The U.S. now ranks 26th out of 35 for overall life expectancy among other developed and developing countries. PROBLEM: Sedentary lifestyle increases the risk of 40 chronic diseases. Most (?97%) adults do not meet U.S. guidelines for weekly physical activity, thereby increasing the onset of chronic disease, beginning at a younger age. Understanding the biological proclivity for sedentary living could help identify interventions to increase U.S. life expectancy. Growing evidence suggests that genetics plays a significant role in decreasing the motivation to be physically active. For example, in 772 mono- and di-zygotic twins, data was published showing sedentary behavior is moderately heritable in adults based upon between-twin variation in sedentary behaviors. PRELIMINARY STUDIES: Rats were successfully bred for the phenotype of low voluntarily wheel- running (LVR) motivation and potential gene candidates specific to the nucleus accumbens, a region integral to motivated behaviors, were found. One candidate gene, protein kinase inhibitor alpha (Pki?), was shown to be lowly expressed in LVR compared to outbred, wild-type (WT) rats and was further addressed due to its key position in modulating motivation-related signaling. Local overexpression of the Pki? in the nucleus accumbens of female LVR rats increased voluntary running distances 3.1-fold compared to pair-matched empty vector controls. Amazingly, WT rats did not increase nightly running distance following Pkia overexpression and appeared to show molecular resistance to Pki? overexpression. OBJECTIVES: A better understanding of mechanisms that control the lack of motivation for physical activity behavior can help facilitate the development of potential drug therapies for sedentary individuals and combat age-related decreases in physical activity over the lifespan. As such, the goal of this application is to expand upon these findings and help reverse sedentary lifestyle. STRATEGY:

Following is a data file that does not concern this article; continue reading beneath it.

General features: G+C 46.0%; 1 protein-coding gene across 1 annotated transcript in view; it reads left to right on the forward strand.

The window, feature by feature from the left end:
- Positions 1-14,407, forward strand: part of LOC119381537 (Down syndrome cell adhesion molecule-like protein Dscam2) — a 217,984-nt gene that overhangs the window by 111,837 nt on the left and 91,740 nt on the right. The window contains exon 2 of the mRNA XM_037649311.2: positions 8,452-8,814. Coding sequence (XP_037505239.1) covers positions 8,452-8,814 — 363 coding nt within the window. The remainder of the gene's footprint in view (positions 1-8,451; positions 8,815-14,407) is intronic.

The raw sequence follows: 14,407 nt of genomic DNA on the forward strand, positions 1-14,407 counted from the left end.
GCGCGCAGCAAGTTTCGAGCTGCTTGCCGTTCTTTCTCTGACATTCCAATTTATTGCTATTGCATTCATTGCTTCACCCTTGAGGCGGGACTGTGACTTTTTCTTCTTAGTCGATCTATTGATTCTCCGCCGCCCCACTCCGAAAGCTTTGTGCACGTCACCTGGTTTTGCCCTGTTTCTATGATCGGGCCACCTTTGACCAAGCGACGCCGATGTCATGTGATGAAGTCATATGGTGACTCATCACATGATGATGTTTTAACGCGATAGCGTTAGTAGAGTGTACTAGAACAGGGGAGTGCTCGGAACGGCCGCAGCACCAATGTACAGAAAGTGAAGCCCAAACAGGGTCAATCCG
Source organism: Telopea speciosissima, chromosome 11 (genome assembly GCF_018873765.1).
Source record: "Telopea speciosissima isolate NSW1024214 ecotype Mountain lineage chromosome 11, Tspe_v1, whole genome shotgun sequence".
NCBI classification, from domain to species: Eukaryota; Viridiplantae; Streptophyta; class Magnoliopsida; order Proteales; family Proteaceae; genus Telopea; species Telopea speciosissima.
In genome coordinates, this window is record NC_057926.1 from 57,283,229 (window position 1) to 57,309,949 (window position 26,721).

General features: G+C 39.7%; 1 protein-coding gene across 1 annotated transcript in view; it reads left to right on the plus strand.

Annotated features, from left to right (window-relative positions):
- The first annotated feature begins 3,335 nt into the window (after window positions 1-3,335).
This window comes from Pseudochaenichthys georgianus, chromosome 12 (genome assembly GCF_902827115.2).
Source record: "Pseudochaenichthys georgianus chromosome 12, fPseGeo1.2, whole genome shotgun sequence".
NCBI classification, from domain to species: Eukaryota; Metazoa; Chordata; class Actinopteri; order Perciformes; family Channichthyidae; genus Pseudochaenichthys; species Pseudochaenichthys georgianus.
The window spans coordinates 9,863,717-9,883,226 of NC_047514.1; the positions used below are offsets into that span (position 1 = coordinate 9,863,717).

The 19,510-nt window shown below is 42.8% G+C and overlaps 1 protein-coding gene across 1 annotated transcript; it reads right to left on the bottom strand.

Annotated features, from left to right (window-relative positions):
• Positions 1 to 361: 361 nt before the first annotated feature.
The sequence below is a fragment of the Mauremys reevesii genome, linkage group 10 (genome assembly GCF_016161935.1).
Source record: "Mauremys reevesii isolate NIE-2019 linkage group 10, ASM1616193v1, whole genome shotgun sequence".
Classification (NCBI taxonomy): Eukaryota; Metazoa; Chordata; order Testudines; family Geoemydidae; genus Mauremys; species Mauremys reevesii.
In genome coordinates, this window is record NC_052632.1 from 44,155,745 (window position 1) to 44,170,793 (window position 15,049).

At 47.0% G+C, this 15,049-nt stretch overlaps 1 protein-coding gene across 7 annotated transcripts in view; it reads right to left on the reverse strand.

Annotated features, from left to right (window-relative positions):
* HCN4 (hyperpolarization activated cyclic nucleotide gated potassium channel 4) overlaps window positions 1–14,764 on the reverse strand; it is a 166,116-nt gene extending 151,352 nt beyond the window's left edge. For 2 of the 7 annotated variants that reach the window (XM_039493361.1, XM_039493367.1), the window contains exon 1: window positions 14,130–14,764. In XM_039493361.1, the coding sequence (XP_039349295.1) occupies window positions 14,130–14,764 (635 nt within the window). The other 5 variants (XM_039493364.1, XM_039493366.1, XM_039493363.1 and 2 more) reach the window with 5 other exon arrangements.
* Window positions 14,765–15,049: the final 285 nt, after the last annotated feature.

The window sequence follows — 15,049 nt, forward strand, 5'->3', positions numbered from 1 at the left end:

Aim 1 will further test the ability of Pki? overexpression in the nucleus accumbens of wild-type (WT) and LVR rats at 15 and 24 weeks of age to increase voluntary running behavior and the molecular responses in male and female rats. Two hypotheses are that Pki? overexpression in nucleus accumbens will increase voluntary running distance: 1) in young LVR rats, but not WT because of their differences in molecular responses; and 2) in both LVR and WT 24-wk-old rats whose running started less than their younger counterparts.
Aim 2 will examine whether differences in either single-nucleotide polymorphisms, methylation, and/or differentially bound transcription-factors exist in the promoter of LVR vs. WT rats in 15- and 24-wk-old rats. The outcome could help to explain the differential expression of Pki? in different rat models that correlate with different voluntary activity behaviors. SIGNIFICANCE: This 2-yr R21 project will advance our understanding of molecular mechanisms responsible for sedentary behavior associated with aging and genetic background. Pki? rescue of running from low voluntary running sets guides for potential therapies to lengthen the desire for vigorous physical activity into old age, thereby increasing health and longevity.
Americans are suffering from an increase in the population becoming more sedentary which in turn is leading to more diseases and costing more money. We are looking to find how a person's genes can cause them to be less motivated to exercise by using our unique rat voluntary exercise model. What we learn from this study could help understand how to increase a person?s desire to be more active and ultimately improve their wellbeing.